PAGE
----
What if pizza, with its 3000 years of history, had a little lesson to teach us about digital marketing content strategy?
Let’s start with a little bit of history.
Sweet or savoury dough, pizza has crossed all eras to establish itself as the universal dish par excellence. We even read that on their birthdays the pharaohs enjoyed a “fouace” seasoned with aromatic herbs, but it was in the 17th century that pizza took off thanks to the arrival of the tomato. All it needed was to find an ambassador who would make pizza popular and desirable to all social classes. Enter Queen Margarita of Savoy, epicurean, visionary and subversive who overturned social codes by publicly displaying her royal enthusiasm for the dish.
The digital revolution is a bit like the history of pizza:
Go back to the middle of the 19th century. Take a computer, (your pizza dough), wait a few decades and add a communication network, (the tomato), find brilliant and visionary ambassadors (Tim Berners-Lee, Steve Jobs, Bill Gates), sprinkle it all with technology and start-ups and you’re done! This is how to transform a tool initially reserved for a few mathematicians, into a global digital revolution.
Are you slow or are you fast?
When it comes to content marketing, the parallel is just as attractive. Digital information, like pizza, we cannot imagine life without it. Pizza is eaten in all circumstances: the couple of lovers in a hurry to eat, working parents, the group of friends happy to be together… The list goes on.
But which pizza do you prefer? Quickly bought, quickly cooked and quickly eaten frozen pizza? The pizza from your childhood that your grandmother cooked from scratch for you. The one you ate alone on your first student trip? Your best pizza, one might say, is probably your pizza equivalent of Proust’s madeleine moment. That unforgettable memory that left an emotional trace in your limbic brain.
In the end, digital marketing content is a bit like the pizza market. You can find them on every street corner, but sometimes you get lost looking for the one you really need.
Advocacy for Slow content
At a time of content explosion, it is difficult to find a way around this constant stream of fast (also called junk) content that is quickly swallowed. Tweets, Facebook and Instagram are being swallowed in all directions to the point of brain indigestion. In contrast, slow content refers to a content marketing or a content marketing strategy in which time is taken to produce in-depth, original and qualitative content. It is about publishing less to publish better. This way of doing things consolidates the trust that the Internet user places in you thanks to the relevance of the content you share with them. Writing slow also means taking the opportunity to talk about the values of a company or a community, to choose a “tone of voice” that is unique to you and that will set you apart from your competitors.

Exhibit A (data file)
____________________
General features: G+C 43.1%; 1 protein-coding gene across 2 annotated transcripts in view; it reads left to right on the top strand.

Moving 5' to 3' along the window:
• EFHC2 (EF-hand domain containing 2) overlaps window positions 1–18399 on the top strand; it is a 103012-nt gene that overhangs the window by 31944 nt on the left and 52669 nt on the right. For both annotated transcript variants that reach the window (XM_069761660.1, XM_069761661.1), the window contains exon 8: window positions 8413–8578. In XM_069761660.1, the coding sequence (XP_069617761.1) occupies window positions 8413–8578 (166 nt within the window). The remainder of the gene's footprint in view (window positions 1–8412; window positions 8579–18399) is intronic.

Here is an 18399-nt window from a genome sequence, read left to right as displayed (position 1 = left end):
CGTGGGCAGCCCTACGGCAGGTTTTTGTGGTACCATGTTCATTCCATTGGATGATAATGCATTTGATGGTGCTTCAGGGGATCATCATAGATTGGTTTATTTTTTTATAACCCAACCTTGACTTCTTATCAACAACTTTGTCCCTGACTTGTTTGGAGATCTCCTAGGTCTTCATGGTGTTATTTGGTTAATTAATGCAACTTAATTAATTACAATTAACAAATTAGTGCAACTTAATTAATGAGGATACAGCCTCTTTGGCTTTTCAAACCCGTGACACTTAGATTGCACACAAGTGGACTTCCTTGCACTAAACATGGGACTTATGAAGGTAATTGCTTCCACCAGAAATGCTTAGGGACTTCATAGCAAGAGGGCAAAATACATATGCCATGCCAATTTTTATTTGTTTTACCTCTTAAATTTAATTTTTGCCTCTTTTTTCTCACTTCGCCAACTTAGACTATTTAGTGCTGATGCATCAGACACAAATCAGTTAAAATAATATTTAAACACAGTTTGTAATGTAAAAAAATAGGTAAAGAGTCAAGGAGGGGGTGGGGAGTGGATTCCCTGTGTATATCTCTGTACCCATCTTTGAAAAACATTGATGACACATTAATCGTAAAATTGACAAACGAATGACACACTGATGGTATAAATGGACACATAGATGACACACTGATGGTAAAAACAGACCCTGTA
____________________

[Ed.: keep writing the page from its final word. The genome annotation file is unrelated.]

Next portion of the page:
And what if we embraced our junk side?
But who has never wanted a pizza, quickly bought, quickly prepared, quickly eaten? At the same time, it seems that our brains need information that is quick, easy and simple to integrate.
Neuroscience enlightens us….
In his book “Thinking Fast and Slow“, Daniel Kahneman, a psychologist by training, a brilliant businessman and a Nobel Prize winner in economics, (just that!), may give us a key to help us see more clearly between slow and fast. In particular, he explains that human behaviour is influenced by two information processing systems:
– The first system is automatic and instantaneous. It corresponds to the most primitive part of our brain. It is our limbic system, the essential engine of our fundamental human emotions and impulses.
– The second system is conscious and takes time. It is used for in-depth reflection on a subject, information gathering and analysis.
These two systems help us to operate efficiently. However, our brain has an unfortunate tendency to be lazy and therefore to function according to the law of the least effort by preferring the first system, because the second one requires more concentration time. We therefore make quick choices even if we do not have all the information at our disposal.
From neuroscience to marketing: what if the art was to mix slow and fast content marketing?
By understanding how our brains work, it sheds light on how to build effective marketing content strategies. In other words, marketeers and content creators, you have to play with both brain functioning systems: create content that engages the emotional brain of your audience while presenting decision support data.
In short, because we all eat frozen pizzas occasionally, we fully cherish and enjoy the more traditional pizzas made with fresh “mozzarella di Bufala”.
At Eminence, a digital marketing strategy agency, we work with our clients, studying their business model in depth to optimize their communication plans. We assist them in creating relevant, engaging content that will highlight their unique positioning.
If you are thinking about redefining your digital content strategy, we would be happy to discuss it with you and to produce the best pizza for you!
– Create an editorial strategy
– Engage your audience over time
– Be empathetic and think about your readers
– Create high value-added content
– Enhance your DNA, making you unique
– Incorporate emotional catchphrases
– Use fast content or ephemeral content as a catchphrase for more elaborate content
– Be creative, express your personality!
When you work on your content strategy, also know that:
– The time available for Internet users’ attention is decreasing. It is now 8 seconds on average.
– Content is the central element of natural referencing
– Google’s algorithms detect duplicate content! All the more reason to create unique content.
– A site often fed with content is an active site, and therefore better referenced!
– Google examines the most dynamic sites every hour!